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Hey everyone,

I wrote an article that might be of interest to the community.

It's mainly about depth and breadth in game design, how they differ in my understanding, and how depth can be achieved in small PICO-8 games in order to make them engaging despite their small size.

Here's a link: https://medium.com/@krajzeg/depth-in-games-an-in-depth-look-d94a04ce581a

Enjoy and do let me know if you liked it! :)

P#46719 2017-11-26 12:49 ( Edited 2018-01-20 08:01)

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You can do gfx, coding AND game design theory?
Life is not fair...

:]

Good writing anyway!

P#46733 2017-11-27 02:38

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Thanks a lot, that is a really good article! bookmarked

P#46734 2017-11-27 02:42

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Thanks for the kind words!

@freds72: If I could only find the time to actually apply those skills towards making another game :). I might have a few useful skills, but responsible time management is definitely not one of them :)

P#46748 2017-11-27 14:21

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It's a good write up that I agree with whole heartedly. I personally prefer the "deep" games, where complexity emerges from simple rules and interactions. The board game Go is a perfect embodiment of this, as is the game play in your game The Lair.

Also, your Dank Tomb example illustrates what I have also encountered before, that some of the best ideas in a game happen by accident. I strongly believe in incremental development, and even more so for games, where you need to find the right mix of ingredients to get an engaging experience. You need to quickly try out an idea, see if it works and how it can be improved, adapt your plans, try out new ideas, etc. In my last game, Bumble Bots, the game physics and level design evolved hand in hand, and the end result was not something I could have envisaged beforehand.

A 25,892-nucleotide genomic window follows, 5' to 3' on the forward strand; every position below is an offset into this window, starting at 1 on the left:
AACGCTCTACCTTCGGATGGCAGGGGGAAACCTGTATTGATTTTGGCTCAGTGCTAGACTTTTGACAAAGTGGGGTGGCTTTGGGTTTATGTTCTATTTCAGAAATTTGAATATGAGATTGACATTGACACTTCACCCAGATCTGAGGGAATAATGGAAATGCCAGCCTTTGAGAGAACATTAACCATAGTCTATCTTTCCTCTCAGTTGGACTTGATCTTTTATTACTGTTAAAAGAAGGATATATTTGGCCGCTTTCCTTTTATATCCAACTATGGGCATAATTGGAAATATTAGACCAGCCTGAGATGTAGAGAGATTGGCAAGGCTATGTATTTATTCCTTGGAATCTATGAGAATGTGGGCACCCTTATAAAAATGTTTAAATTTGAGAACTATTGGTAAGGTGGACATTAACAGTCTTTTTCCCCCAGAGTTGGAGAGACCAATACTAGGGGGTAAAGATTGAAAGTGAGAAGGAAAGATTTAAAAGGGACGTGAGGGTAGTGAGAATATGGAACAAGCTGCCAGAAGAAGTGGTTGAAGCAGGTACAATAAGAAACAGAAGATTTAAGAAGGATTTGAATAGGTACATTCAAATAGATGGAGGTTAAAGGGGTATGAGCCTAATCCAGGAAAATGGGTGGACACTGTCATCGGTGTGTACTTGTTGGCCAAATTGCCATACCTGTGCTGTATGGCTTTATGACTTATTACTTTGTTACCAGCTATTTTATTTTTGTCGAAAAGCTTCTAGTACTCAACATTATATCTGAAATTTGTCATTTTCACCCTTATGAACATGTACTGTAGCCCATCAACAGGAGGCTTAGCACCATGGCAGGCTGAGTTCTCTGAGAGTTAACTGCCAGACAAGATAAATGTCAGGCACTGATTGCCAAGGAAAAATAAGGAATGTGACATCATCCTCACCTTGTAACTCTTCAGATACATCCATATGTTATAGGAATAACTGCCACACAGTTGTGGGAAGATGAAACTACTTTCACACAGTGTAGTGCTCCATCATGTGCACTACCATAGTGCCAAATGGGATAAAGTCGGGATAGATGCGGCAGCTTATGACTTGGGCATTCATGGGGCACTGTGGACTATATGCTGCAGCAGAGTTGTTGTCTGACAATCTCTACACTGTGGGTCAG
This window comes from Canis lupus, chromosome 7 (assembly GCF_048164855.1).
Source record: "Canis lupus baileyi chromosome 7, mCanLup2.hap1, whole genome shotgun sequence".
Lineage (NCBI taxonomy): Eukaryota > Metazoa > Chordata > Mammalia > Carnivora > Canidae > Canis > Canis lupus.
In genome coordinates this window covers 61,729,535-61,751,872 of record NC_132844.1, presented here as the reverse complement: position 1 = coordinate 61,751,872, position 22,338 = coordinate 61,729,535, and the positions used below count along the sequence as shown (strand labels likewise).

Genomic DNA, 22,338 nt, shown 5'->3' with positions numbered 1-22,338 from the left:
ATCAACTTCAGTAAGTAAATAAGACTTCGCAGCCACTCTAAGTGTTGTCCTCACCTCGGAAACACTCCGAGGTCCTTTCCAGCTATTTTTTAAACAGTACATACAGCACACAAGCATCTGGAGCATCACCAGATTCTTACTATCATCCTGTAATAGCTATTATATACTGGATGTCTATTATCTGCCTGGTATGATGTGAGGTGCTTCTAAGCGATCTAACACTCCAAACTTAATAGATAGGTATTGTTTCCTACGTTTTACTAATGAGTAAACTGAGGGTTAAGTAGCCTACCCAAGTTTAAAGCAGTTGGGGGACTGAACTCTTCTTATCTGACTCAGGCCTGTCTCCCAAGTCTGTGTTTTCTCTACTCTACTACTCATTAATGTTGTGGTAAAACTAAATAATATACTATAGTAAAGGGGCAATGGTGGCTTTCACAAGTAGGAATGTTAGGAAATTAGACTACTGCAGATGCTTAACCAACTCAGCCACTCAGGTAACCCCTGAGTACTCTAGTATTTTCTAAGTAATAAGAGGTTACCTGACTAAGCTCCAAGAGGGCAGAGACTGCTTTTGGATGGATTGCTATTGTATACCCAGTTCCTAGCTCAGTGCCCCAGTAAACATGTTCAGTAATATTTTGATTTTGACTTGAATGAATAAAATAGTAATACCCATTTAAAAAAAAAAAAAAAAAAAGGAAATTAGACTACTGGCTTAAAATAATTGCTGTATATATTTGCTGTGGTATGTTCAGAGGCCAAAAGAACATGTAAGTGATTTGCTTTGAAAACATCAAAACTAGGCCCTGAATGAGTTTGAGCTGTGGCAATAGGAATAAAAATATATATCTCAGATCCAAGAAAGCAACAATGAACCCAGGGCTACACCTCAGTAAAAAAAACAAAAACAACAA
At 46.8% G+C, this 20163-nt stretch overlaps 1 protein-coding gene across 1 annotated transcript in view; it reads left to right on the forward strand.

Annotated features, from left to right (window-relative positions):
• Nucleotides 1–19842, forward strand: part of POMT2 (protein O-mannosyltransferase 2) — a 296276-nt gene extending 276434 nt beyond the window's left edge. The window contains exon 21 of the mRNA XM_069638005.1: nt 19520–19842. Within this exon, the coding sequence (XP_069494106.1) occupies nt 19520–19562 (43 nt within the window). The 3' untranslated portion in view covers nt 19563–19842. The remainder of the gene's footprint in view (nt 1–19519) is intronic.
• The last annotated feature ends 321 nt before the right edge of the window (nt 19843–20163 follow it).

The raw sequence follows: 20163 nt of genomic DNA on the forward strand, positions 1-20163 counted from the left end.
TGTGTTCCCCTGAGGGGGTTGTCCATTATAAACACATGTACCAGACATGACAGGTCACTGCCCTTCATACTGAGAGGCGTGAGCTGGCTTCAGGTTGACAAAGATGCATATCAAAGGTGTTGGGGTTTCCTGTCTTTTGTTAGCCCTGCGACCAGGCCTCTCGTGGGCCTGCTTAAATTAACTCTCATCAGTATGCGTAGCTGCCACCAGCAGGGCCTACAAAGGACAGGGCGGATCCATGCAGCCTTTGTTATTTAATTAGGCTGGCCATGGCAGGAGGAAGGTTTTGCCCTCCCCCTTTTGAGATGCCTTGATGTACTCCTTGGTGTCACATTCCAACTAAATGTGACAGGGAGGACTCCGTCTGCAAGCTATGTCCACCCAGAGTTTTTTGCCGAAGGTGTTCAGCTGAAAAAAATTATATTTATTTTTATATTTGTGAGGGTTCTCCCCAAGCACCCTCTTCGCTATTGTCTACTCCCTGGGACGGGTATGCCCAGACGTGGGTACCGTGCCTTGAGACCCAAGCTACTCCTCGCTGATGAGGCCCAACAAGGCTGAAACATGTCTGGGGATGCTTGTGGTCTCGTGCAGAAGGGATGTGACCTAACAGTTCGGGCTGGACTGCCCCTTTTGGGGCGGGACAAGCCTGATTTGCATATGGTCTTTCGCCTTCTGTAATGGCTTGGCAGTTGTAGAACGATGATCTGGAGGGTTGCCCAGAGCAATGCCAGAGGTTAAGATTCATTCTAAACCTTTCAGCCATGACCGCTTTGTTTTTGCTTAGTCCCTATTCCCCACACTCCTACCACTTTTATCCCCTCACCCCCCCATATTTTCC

Finally, I agree that the constraints of the PICO-8 environment encourages the creative design process required to make a good games. In the end, it's not the awesome hi-res graphics or breadth of a game that makes it interesting...

P#46755 2017-11-27 14:59

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I think breadth can make a game interesting, but it's a totally different approach and a different set of challenges. The article focuses on the depth side, but one of these days, I might write a follow-up on doing "breadth" in the small, about games like Reigns - the "potato chips" of the game industry.

As for graphics... well, they'll help sell the game if you can afford them. For the indies, the best thing the graphics can do for you is give your game a distinct, unique style (e.g. Superhot).

P#46761 2017-11-27 15:57

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I read your great article about 2 months ago and had never heard of Pico before. It convinced and inspired me immediately to take on the challenge of the restricted environment.

It led me to making an actual finished game for the first time and I am extremely happy that I found your article!

BBS: https://www.lexaloffle.com/bbs/?tid=30607

I tried to take full advantage of combinatoric complexity.

Thank you so much!!

P#48347 2018-01-19 03:41

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@krajzeg

I think mise's game is really great, so I doff my hat to your inspirational abilities. :)

P#48348 2018-01-19 04:05

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@mise:
I'm humbled by the fact that it was my article that pushed you to make a game. This is my dream as a writer - seeing my writings help someone and inspire them into creating. Thanks for letting me now it actually happened, and inspiring me in turn!

PICO-8's restrictions are great at forcing games into completion, so I'm glad they helped you as well - it's not like I haven't had trouble with unfinished, overscoped projects in the past :)

The game is pretty fun! I'm going to write more in the game's thread once I have time to properly sit down and play it.

P#48388 2018-01-20 06:05

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Great article, breadth is something that always overwhelms me in games, which is why I love working on the pico8 so much :)

P#48400 2018-01-20 08:01

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